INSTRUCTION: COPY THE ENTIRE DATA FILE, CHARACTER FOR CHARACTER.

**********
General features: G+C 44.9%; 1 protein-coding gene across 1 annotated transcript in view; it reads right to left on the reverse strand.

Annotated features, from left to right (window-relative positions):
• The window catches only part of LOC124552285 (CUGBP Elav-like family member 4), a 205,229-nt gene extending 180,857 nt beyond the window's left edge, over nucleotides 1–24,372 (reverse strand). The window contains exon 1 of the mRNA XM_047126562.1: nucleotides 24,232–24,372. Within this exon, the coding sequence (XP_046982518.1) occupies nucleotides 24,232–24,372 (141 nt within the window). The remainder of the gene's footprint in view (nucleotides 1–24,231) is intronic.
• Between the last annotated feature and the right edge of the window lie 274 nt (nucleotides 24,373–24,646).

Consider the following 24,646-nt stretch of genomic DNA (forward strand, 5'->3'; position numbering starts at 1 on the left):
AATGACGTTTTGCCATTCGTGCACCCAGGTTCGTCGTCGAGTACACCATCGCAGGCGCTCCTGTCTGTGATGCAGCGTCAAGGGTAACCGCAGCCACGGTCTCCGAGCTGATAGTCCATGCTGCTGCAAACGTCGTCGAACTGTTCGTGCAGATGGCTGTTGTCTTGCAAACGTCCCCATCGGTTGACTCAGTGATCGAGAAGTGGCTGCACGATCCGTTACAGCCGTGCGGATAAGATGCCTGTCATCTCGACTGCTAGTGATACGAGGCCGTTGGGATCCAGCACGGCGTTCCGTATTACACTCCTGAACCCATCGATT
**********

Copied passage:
General features: G+C 44.9%; 1 protein-coding gene across 1 annotated transcript in view; it reads right to left on the reverse strand.

Annotated features, from left to right (window-relative positions):
• The window catches only part of LOC124552285 (CUGBP Elav-like family member 4), a 205,229-nt gene extending 180,857 nt beyond the window's left edge, over nucleotides 1–24,372 (reverse strand). The window contains exon 1 of the mRNA XM_047126562.1: nucleotides 24,232–24,372. Within this exon, the coding sequence (XP_046982518.1) occupies nucleotides 24,232–24,372 (141 nt within the window). The remainder of the gene's footprint in view (nucleotides 1–24,231) is intronic.
• Between the last annotated feature and the right edge of the window lie 274 nt (nucleotides 24,373–24,646).

Consider the following 24,646-nt stretch of genomic DNA (forward strand, 5'->3'; position numbering starts at 1 on the left):
AATGACGTTTTGCCATTCGTGCACCCAGGTTCGTCGTCGAGTACACCATCGCAGGCGCTCCTGTCTGTGATGCAGCGTCAAGGGTAACCGCAGCCACGGTCTCCGAGCTGATAGTCCATGCTGCTGCAAACGTCGTCGAACTGTTCGTGCAGATGGCTGTTGTCTTGCAAACGTCCCCATCGGTTGACTCAGTGATCGAGAAGTGGCTGCACGATCCGTTACAGCCGTGCGGATAAGATGCCTGTCATCTCGACTGCTAGTGATACGAGGCCGTTGGGATCCAGCACGGCGTTCCGTATTACACTCCTGAACCCATCGATT